prepared by Eve and tells Adam of Satan's revolt and the War in Heaven. In that war the Son ultimately has had the victory and glory driving Satan and his huge army over Heaven's wall and into the
deep.

After Satan and his legions have been expelled from Heaven, Raphael says, God sends the Son to create the world in six days while the angels celebrate the act of creation in hymns.

Adam asks Raphael questions about the celestial bodies and Raphael suggests that man does not need to know as much as God. Adam, changing the subject, tells Raphael what he knows creation and his first meeting with Eve. Raphael listens, then warns Adam again and leaves.

Night falls and Satan returns to Paradise and enters the body of the serpent. Next morning, as they prepare to go to work., Eve suggests that she and Adam divide their labours and work different places in order to get more done. Adam goes against his suggestion, maintaining that the Enemy would like to find her
one, but Eve persists until he finally gives in and lets her go.

The serpent finds Eve alone and subtly flatters her at first, then convinces her that he has eaten the fruit of the Tree of Knowledge and
gained wisdom and speech. Gradually she is persuaded that he is telling the truth and she eats. Pleased with the intoxicating sensation of eating the forbidden fruit, she hesitates for a while before giving Adam her new-found knowledge, then tells him the same story the serpent told her. Out of love for her, Adam eats the fruit too, and the effects of the sin are immediately apparent: Adam and Eve discover that they are naked and they begin to quarrel and accuse one another.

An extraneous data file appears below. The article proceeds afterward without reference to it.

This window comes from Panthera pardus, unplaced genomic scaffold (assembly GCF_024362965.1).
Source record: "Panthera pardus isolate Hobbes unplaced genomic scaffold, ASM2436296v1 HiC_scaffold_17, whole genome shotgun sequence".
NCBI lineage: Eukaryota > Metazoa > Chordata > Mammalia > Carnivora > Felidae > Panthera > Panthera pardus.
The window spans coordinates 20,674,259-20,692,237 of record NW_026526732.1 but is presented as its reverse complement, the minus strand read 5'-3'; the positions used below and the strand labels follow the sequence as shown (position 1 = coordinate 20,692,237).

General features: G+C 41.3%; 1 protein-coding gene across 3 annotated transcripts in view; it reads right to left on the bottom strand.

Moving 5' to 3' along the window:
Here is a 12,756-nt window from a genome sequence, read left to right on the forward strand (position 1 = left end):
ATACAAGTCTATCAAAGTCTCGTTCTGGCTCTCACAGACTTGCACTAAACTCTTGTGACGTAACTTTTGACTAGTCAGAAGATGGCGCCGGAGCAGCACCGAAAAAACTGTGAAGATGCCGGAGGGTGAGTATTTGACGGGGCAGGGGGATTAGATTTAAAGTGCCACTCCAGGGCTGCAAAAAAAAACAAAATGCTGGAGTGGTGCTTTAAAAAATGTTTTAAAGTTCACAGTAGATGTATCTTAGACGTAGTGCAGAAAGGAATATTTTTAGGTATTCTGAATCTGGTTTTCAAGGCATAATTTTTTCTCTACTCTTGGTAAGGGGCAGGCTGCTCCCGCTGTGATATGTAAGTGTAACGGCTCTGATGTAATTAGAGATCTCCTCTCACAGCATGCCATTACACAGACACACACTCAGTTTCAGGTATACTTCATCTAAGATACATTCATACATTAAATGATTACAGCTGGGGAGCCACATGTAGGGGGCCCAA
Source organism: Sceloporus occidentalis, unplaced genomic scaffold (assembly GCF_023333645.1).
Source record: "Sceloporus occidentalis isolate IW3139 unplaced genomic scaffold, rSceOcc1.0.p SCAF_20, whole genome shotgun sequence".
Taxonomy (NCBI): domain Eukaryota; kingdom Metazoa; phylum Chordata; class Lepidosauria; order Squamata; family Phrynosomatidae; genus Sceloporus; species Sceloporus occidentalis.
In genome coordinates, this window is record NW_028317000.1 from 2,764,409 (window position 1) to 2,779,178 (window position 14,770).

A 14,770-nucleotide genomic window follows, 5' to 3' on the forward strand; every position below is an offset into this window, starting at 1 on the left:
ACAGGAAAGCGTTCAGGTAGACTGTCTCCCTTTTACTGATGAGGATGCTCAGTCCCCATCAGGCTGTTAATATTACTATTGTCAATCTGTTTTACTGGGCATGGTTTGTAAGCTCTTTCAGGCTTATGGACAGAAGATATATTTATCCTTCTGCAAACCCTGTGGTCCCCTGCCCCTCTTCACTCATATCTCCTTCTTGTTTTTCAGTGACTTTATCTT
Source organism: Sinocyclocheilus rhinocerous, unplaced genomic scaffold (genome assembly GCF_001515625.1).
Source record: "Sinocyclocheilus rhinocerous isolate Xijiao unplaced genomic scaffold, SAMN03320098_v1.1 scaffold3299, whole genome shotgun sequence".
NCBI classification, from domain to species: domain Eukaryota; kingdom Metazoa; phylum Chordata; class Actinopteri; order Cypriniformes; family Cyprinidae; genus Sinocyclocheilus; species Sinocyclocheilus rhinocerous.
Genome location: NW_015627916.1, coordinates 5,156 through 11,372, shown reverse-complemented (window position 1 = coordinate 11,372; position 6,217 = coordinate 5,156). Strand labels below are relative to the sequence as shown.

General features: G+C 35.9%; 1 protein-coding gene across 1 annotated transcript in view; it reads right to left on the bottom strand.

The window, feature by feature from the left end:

The guardian angels leave Paradise after God has told them that they could not have prevented the Fall. God sends the Son to judge Adam and Eve, but He also clothes them out of pity.

At the gates of Hell, Sin and Death, by a miraculous empathy with Satan, feel that they are due to make their appearance on earth.
To make the way easier they build a broad highway or bridge over Chaos. As they prepare to go to Earth they meet Satan, proud of his success, heading back to Hell. At Pandemonium, however, where he
expects to be cheered, Satan is greeted by a universal hiss; in token of his act he and the fallen angels are made into serpents. In Heaven, God foretells the final victory of the Son over Sin and
Death, while on Earth Adam and Eve are bitterly grieving over their fate and accusing each other of their sin. Eve suggests suicide, but
Adam reminds her that her offspring (Jesus) will eventually overcome and wipe out their sin.
The Son carries the prayers of the repenting Adam and Eve up to God and intercedes for them. God accepts the prayers but sends
Michael with a band of cherubim to drive the pair out of Eden. Adam
has noticed certain signs that they will have to leave Paradise and
goes out to meet Michael when he comes. Michael takes Adam up to
high hill and prophesies what will happen to man before the Flood
brings an end to the world. Michael surveys all human history pointing out to Adam the transmission of the seed which will eventually lead to the Christ. Although the history is bleak, Adam is comforted by the promise of the seed as he descends the hill with
in a dream. He awakens Eve, who has been given the same information